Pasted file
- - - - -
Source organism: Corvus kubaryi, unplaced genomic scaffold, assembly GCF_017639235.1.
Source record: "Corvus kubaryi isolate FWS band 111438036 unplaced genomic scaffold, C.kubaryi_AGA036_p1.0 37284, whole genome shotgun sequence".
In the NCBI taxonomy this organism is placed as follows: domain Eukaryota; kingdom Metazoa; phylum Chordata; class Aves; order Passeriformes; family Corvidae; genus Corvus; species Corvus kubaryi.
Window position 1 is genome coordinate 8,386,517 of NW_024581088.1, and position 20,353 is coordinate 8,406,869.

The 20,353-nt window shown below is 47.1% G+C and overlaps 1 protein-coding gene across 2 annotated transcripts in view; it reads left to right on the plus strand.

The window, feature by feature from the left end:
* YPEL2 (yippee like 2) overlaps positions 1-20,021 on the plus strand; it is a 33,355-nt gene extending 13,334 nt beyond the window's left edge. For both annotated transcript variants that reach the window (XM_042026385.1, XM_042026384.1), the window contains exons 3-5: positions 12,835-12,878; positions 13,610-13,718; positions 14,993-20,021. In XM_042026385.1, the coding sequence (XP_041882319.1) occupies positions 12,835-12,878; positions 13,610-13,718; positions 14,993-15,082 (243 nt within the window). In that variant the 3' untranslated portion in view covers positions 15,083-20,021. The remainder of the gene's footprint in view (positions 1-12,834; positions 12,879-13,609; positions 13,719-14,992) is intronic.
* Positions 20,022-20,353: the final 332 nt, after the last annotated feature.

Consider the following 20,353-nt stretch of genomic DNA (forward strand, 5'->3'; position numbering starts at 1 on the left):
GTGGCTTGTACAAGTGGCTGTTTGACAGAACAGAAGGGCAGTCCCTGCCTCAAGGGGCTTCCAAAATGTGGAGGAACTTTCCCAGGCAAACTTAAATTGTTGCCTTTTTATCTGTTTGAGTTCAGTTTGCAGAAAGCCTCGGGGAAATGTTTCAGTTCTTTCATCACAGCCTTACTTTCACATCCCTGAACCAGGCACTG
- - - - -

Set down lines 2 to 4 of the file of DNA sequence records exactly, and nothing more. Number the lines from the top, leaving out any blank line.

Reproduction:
Source record: "Corvus kubaryi isolate FWS band 111438036 unplaced genomic scaffold, C.kubaryi_AGA036_p1.0 37284, whole genome shotgun sequence".
In the NCBI taxonomy this organism is placed as follows: domain Eukaryota; kingdom Metazoa; phylum Chordata; class Aves; order Passeriformes; family Corvidae; genus Corvus; species Corvus kubaryi.
Window position 1 is genome coordinate 8,386,517 of NW_024581088.1, and position 20,353 is coordinate 8,406,869.